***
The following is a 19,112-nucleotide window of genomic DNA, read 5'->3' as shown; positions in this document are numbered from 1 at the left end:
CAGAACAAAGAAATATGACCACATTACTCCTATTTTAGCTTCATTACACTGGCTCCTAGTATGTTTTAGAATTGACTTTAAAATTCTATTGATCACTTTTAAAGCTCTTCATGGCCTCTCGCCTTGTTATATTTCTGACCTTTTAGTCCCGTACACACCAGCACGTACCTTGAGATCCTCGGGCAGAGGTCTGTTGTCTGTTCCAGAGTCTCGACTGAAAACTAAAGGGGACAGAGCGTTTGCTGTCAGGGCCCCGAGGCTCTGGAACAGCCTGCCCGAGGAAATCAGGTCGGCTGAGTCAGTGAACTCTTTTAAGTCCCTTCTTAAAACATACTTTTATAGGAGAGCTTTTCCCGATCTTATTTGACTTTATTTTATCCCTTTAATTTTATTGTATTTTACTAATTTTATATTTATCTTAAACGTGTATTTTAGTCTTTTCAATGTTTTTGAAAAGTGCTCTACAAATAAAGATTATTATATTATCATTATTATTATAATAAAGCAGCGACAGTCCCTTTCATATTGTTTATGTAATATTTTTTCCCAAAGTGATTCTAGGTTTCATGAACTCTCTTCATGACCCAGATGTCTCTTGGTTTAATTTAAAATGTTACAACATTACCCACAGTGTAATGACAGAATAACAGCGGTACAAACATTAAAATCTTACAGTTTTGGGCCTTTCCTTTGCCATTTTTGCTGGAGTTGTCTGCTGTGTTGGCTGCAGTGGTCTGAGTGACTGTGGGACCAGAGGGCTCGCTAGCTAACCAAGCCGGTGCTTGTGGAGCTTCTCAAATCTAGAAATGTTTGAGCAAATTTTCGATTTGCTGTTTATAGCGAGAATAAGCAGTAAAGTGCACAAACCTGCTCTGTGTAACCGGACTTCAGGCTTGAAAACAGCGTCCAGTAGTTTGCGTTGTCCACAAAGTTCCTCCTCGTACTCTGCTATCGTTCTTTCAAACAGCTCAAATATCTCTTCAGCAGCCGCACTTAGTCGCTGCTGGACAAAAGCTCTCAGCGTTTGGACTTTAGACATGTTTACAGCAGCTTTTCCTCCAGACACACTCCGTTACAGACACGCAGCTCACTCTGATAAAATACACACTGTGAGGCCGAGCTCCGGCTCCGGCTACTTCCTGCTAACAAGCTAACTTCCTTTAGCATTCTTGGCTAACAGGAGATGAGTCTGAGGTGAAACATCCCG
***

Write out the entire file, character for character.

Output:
The following is a 19,112-nucleotide window of genomic DNA, read 5'->3' as shown; positions in this document are numbered from 1 at the left end:
CAGAACAAAGAAATATGACCACATTACTCCTATTTTAGCTTCATTACACTGGCTCCTAGTATGTTTTAGAATTGACTTTAAAATTCTATTGATCACTTTTAAAGCTCTTCATGGCCTCTCGCCTTGTTATATTTCTGACCTTTTAGTCCCGTACACACCAGCACGTACCTTGAGATCCTCGGGCAGAGGTCTGTTGTCTGTTCCAGAGTCTCGACTGAAAACTAAAGGGGACAGAGCGTTTGCTGTCAGGGCCCCGAGGCTCTGGAACAGCCTGCCCGAGGAAATCAGGTCGGCTGAGTCAGTGAACTCTTTTAAGTCCCTTCTTAAAACATACTTTTATAGGAGAGCTTTTCCCGATCTTATTTGACTTTATTTTATCCCTTTAATTTTATTGTATTTTACTAATTTTATATTTATCTTAAACGTGTATTTTAGTCTTTTCAATGTTTTTGAAAAGTGCTCTACAAATAAAGATTATTATATTATCATTATTATTATAATAAAGCAGCGACAGTCCCTTTCATATTGTTTATGTAATATTTTTTCCCAAAGTGATTCTAGGTTTCATGAACTCTCTTCATGACCCAGATGTCTCTTGGTTTAATTTAAAATGTTACAACATTACCCACAGTGTAATGACAGAATAACAGCGGTACAAACATTAAAATCTTACAGTTTTGGGCCTTTCCTTTGCCATTTTTGCTGGAGTTGTCTGCTGTGTTGGCTGCAGTGGTCTGAGTGACTGTGGGACCAGAGGGCTCGCTAGCTAACCAAGCCGGTGCTTGTGGAGCTTCTCAAATCTAGAAATGTTTGAGCAAATTTTCGATTTGCTGTTTATAGCGAGAATAAGCAGTAAAGTGCACAAACCTGCTCTGTGTAACCGGACTTCAGGCTTGAAAACAGCGTCCAGTAGTTTGCGTTGTCCACAAAGTTCCTCCTCGTACTCTGCTATCGTTCTTTCAAACAGCTCAAATATCTCTTCAGCAGCCGCACTTAGTCGCTGCTGGACAAAAGCTCTCAGCGTTTGGACTTTAGACATGTTTACAGCAGCTTTTCCTCCAGACACACTCCGTTACAGACACGCAGCTCACTCTGATAAAATACACACTGTGAGGCCGAGCTCCGGCTCCGGCTACTTCCTGCTAACAAGCTAACTTCCTTTAGCATTCTTGGCTAACAGGAGATGAGTCTGAGGTGAAACATCCCG